-Queen Elizabeth I (Cate Blanchett)
10 years ago, a relatively unknown director and a relatively unknown actress teamed up with several notable names to bring the early reign of Queen Elizabeth I of England to the big screen. The resulting film received seven Academy Award nominations, including Best Picture and Best Actress. A decade later, the original cast and crew have re-united for Elizabeth: The Golden Age, which tells the story of Elizabeth's conflict with the Spanish Armada. In celebration, Universal has re-released the original film on DVD and HD DVD. And it's reassuring to find that even after all these years, the film is as powerful and beautiful as ever.
Elizabeth (Cate Blanchett) is under serious threat from her half-sister Mary Tudor (also known as Bloody Mary), the Catholic Queen. Elizabeth herself is a Protestant, which makes her a threat to the ruling regime. The only thing that keeps her alive is her royal blood. However, when Mary dies of a cancerous tumor, Elizabeth is the only surviving offspring of Henry VIII, and so she takes the throne. As soon as she does, she learns that England is bankrupt, and she's surrounded by enemies, led by the Duke of Norfolk (Christopher Eccleston), an outspoken Catholic. In order to defend her against the plots of these men, Sir Francis Walsingham (Geoffrey Rush) is brought out of exile to be her spymaster. He works behind the scenes while she tries to learn how to rule, and what to do with her lover, Robert Dudley, Earl of Leicester (Joseph Fiennes), whom she loves but cannot have.
Elizabeth is many things. Historical epic, love story, character study. It succeeds in being all of them at once. Director Shekhar Kapur tells the tale simply but clearly. He adds a few stylistic touches when necessary, but mostly lets events unfold as they will. Screenwriter Michael Hirst took a few liberties with Elizabeth's life, specifically in turning the long-held rumors of a tryst with Robert Dudley into cold hard fact and making it the center of the story. Still, these changes don't lessen the film, but instead strengthen it.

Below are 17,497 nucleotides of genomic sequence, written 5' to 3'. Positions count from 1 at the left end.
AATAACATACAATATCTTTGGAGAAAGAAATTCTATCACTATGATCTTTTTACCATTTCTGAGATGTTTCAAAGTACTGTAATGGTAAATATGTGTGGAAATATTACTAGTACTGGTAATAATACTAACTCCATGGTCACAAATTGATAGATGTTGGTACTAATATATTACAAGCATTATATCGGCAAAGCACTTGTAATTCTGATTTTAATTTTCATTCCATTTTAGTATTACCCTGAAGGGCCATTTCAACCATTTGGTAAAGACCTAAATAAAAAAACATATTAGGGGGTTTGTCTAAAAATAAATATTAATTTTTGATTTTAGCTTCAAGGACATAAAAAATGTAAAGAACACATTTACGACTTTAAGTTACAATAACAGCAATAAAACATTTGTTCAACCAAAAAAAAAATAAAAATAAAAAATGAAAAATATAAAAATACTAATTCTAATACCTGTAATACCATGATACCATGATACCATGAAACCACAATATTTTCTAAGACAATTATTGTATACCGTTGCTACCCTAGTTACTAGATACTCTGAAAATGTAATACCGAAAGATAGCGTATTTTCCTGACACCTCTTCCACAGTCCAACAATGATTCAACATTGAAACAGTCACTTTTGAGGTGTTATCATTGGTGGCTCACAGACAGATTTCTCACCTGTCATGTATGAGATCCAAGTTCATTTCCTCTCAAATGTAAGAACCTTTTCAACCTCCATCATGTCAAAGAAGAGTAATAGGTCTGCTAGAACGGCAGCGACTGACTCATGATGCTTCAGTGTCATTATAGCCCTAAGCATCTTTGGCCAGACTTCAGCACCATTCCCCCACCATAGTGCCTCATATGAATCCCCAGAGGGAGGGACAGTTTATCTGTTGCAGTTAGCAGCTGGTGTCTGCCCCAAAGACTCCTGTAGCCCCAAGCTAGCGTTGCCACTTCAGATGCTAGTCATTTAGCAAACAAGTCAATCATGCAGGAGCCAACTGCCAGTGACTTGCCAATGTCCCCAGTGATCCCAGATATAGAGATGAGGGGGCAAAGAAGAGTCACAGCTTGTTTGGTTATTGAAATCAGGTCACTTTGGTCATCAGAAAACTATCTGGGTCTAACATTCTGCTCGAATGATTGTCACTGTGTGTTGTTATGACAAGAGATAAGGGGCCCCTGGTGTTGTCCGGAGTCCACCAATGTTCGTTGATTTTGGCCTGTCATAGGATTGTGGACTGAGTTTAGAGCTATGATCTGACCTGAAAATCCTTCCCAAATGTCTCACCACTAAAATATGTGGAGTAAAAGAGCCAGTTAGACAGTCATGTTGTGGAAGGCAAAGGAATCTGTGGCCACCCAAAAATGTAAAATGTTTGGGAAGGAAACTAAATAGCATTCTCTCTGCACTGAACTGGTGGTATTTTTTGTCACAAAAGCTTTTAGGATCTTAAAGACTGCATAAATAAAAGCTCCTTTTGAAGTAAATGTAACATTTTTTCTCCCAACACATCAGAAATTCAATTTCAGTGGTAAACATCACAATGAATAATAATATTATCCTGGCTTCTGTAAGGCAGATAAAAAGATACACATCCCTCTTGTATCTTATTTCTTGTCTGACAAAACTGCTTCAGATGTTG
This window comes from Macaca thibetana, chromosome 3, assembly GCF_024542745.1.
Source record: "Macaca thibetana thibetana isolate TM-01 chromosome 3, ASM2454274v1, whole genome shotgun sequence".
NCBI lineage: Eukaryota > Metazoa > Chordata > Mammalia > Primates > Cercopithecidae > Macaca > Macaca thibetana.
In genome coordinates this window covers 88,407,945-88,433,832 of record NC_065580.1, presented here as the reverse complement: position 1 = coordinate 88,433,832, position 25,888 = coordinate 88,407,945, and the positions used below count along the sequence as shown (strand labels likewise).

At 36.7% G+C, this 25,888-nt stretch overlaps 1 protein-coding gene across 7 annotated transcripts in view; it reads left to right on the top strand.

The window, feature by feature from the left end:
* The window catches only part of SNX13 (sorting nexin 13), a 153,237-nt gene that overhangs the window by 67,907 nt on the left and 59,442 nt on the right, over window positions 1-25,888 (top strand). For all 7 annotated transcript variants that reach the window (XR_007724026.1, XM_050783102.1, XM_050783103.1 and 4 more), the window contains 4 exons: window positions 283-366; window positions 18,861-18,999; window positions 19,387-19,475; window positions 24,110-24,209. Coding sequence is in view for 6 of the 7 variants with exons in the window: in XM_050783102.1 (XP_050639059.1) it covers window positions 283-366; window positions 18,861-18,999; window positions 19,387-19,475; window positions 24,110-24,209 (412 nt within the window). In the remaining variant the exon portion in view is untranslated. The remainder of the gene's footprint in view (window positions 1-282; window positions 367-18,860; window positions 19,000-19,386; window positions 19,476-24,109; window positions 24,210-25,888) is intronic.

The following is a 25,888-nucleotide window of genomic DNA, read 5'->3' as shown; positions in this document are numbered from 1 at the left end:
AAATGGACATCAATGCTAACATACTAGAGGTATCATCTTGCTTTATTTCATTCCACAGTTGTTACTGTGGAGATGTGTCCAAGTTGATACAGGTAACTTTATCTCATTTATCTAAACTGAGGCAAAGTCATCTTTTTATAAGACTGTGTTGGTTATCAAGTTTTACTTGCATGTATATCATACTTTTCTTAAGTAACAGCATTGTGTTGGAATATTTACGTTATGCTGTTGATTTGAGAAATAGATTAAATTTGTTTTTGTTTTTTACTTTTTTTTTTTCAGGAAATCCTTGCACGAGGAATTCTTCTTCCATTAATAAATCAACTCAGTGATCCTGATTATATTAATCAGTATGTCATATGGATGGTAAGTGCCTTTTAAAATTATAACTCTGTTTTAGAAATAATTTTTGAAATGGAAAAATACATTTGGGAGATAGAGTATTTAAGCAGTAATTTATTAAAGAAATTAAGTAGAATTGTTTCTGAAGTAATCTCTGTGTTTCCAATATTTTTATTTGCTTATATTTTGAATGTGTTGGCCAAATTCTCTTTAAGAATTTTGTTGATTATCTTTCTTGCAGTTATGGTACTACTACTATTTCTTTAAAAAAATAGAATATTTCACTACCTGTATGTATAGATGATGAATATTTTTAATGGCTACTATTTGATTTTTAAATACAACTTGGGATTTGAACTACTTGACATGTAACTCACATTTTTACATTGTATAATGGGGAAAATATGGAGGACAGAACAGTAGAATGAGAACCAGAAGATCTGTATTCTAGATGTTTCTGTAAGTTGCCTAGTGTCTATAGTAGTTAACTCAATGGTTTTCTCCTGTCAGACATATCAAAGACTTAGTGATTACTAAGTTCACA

The real treat of the movie is Cate Blanchett as the title character. While she had given a few good performances prior to Elizabeth (the most notable being the wonderful and underrated Oscar and Lucinda), her performance here rocketed her to the forefront of the acting world. She makes Elizabeth into a woman of deep conviction, great intelligence, and uncharted depths. It's a thoroughly nuanced piece of work, and even after all this time, still one of Blanchett's best.
She is so good, in fact, that she often threatens to overshadow her esteemed colleagues. First and foremost there is Geoffrey Rush, who helps Elizabeth become the Queen she needs to be. Rush is as good as Blanchett, but in an entirely different way. He underplays Walsingham, stripping him down to his barest essentials. For Rush, a look speaks louder than a thousand words ever could.
Christopher Eccleston is an able villain in Norfolk. Even his recent overexposure in Doctor Who and Heroes can't diminish his work here. Richard Attenborough also makes a rare appearance as Sir William Cecil. Daniel Craig makes the most of his limited screen time as a murderous priest. And even John Gielgud gets to throw his weight around as none other than the Pope of Rome.
Really, the only weak link in the whole film is Joseph Fiennes as Robert Dudley. While not a bad actor, he doesn't have the gravitas to share the screen with the elder actors, nor the skill to compare against the younger. Clive Owen looks to be a much better sparring partner for Blanchett in the sequel than Fiennes ever made here. It doesn't really come as much of a surprise that he hasn't taken any roles nearly as high profile as here or in Shakespeare In Love.
Still, not even Fiennes can bring down the high quality of the film. It's a stirring, riveting picture with fine writing and even better performances. And on the eve of The Golden Age, it is more than worth taking the time to revisit where it all started, with the story of that Virgin Queen, Elizabeth.
The HD DVD:
However, at the same time, the image isn't drastically different, and as an HD transfer goes, it's not the best. Darker sequences suffer greatly, and look almost the same as on the regular DVD. The improvements are on the disc, they're just subtle instead of major.